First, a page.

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Mongolia: Agenda for Autumn 2015 Session of Parliament

(Nov. 7, 2015) On September 20, 2015, the Chairman of the Great State Hural (Parliament), Zandaakhuu Enkhbold, gave a presentation on Mongolia’s economy to the American Chamber of Commerce in UlaanbaatarUlanbatar. Part of his remarks covered the fall agenda for the Great State Hural. Aside from what he termed “the usual suspects” – the 2016 State Budget Law, budget legislation on the Human Development Fund and the Social Insurance Fund, and a resolution on monetary policy guidelines – the Chairman mentioned a number of other draft laws. (Zandaakhuu Enkhbold, Agenda for 2015 Autumn Session of the Parliament of Mongolia, The Great State Hural (Parliament) of Mongolia website (Oct. 1, 2015),.)

Two proposals that are being hotly debated are a draft constitutional amendment law and a draft election law. Enkhbold pointed out that Mongolia’s Constitution has not been amended in 23 years. In January 2015, he had appointed a panel of MPs to draft the amendment law. (Id.) Under the country’s Constitution, an amendment of its provisions must be adopted by at least three-fourths of the votes of all the MPs. (Constitution of Mongolia (Jan. 13, 1992), art. 69(1), International Labor Organization website.)

The proposed changes to the Election Law include establishing a single voting day for both state and local elections, with the exception of the presidential election; creating, for the selection of 28 of the 76 legislative seats, five greater election districts spanning several provinces, for which district party lists rather than nationwide party lists would be used; making election to office less dependent on campaign funds (especially candidate funding by commodity management companies); and reducing the length of election campaigns. (Enkhbold, supra.)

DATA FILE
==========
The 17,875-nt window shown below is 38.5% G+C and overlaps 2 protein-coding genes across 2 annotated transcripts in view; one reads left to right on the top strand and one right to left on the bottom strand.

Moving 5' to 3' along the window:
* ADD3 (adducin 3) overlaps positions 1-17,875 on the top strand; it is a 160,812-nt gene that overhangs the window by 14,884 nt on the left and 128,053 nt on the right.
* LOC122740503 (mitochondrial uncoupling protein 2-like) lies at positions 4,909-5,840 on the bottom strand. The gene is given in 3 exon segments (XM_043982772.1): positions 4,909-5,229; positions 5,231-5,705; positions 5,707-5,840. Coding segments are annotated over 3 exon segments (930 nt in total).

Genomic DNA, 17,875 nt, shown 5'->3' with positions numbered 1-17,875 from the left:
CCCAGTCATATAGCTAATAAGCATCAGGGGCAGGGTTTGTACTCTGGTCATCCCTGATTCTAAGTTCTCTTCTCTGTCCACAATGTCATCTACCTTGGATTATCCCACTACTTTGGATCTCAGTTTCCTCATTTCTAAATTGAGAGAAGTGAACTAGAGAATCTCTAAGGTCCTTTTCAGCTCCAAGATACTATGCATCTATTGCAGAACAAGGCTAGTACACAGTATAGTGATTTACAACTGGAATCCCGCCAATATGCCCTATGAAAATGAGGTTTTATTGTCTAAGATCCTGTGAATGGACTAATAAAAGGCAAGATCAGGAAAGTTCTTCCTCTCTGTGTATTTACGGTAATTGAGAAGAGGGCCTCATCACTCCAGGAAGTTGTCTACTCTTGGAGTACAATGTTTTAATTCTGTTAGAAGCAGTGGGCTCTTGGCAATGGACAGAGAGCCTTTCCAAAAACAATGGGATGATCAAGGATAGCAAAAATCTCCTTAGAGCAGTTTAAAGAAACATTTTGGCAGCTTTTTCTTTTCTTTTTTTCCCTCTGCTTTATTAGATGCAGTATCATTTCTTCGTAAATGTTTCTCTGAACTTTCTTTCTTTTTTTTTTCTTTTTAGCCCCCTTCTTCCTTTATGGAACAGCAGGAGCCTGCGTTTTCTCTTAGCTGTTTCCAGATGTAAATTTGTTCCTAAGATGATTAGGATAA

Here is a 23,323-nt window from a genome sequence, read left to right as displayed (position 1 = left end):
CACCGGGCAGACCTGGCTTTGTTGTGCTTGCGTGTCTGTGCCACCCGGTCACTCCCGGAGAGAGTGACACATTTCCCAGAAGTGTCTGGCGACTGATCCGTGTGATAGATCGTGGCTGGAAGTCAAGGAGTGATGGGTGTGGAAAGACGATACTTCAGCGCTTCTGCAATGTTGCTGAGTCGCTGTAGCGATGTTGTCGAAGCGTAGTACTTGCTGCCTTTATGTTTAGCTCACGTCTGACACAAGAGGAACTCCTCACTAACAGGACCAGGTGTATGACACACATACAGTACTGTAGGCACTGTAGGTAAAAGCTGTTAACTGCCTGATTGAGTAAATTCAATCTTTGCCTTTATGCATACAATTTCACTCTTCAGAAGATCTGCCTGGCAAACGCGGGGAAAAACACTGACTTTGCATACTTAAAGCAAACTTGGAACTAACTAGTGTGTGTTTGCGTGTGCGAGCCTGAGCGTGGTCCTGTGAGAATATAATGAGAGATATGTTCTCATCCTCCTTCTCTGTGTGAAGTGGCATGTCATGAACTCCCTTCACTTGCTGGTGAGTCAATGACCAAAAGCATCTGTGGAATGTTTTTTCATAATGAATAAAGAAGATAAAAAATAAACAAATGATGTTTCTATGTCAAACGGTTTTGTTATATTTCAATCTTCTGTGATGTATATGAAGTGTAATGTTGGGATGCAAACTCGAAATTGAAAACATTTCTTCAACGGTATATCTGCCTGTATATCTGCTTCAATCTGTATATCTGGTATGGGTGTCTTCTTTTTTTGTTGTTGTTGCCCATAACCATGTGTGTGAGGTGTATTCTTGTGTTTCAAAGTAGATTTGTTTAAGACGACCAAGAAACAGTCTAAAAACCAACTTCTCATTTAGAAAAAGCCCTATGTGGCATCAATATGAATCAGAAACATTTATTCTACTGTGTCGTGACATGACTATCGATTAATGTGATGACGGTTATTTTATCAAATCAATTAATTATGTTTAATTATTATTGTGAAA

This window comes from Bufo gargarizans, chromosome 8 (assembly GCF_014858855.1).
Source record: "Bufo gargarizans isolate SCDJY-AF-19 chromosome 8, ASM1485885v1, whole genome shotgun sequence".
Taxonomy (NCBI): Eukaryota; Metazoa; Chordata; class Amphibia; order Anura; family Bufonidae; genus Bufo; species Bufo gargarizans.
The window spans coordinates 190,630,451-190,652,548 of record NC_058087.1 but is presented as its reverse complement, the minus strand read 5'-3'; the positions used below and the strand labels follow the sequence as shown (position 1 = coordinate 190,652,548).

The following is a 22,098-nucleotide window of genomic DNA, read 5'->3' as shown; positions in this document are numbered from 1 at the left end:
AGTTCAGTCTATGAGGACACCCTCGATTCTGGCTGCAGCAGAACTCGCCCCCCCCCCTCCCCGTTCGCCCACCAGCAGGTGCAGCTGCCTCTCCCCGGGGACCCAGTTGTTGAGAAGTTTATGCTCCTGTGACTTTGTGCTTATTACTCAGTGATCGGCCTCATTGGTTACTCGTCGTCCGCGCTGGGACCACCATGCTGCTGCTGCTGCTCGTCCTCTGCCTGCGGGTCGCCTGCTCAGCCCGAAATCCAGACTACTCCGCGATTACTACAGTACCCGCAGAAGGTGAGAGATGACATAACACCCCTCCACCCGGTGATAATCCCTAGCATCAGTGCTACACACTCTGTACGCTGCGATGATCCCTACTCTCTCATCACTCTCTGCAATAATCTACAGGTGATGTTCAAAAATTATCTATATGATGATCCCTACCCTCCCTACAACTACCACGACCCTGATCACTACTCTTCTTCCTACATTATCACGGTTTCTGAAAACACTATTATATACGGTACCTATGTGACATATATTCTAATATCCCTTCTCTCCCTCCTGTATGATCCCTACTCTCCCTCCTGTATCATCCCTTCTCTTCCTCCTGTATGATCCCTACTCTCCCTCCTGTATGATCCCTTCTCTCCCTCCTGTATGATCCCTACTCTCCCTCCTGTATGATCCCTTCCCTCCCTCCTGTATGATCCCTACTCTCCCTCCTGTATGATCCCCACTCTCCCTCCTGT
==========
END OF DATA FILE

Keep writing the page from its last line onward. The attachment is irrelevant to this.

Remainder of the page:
The Chairman also mentioned a number of items of legislation related to reform of law enforcement organizations. They include proposed reforms that would affect the police, the Criminal Code, the Small (Petty) Crime Code, the Prosecutor’s Office, and implementation of court decisions. Enkhbold noted that the reforms are necessary to eliminate ambiguity and inconsistency in the application of Mongolia’s civil and criminal codes; in particular, the government needed to ensure that the tax authority and law enforcement organizations “do not have different interpretations of the tax law.” (Id.)

In connection with foreign direct investment in the mining industry, an agreement on foreign investment in the Tavan Tolgoi coking coal mine has been submitted to the Great State Hural for revision. Earlier in the year, the country’s Minerals Law was amended to provide that the state share in mineral deposits of strategic importance can be replaced by a royalty payment and that license holders receiving the state share must pay the royalty based on a percentage (with a ceiling of 5%) approved by the government. (Id.; The Amendments of 2013, 2014 and 2015 to the Law of Mongolia on Minerals (2006), Ashid Advocates LLP website (last visited Oct. 30, 2015); Anthony Woolley & Bolormaa Gulguu, Legislative Update: Last Day of the Mongolian Parliament’s Autumn Session, LEXOLOGY (Mar. 23, 2015); The Minerals Law of Mongolia (Amended Law) (Oct. 30, 2006) (official translation of 2006 Law).)

Some of the other items on the parliamentary agenda are legislation on the decision procedures of the Constitutional Court, government organization, public service, organic food, domestic violence, and labor relations. (Enkhbold, supra.)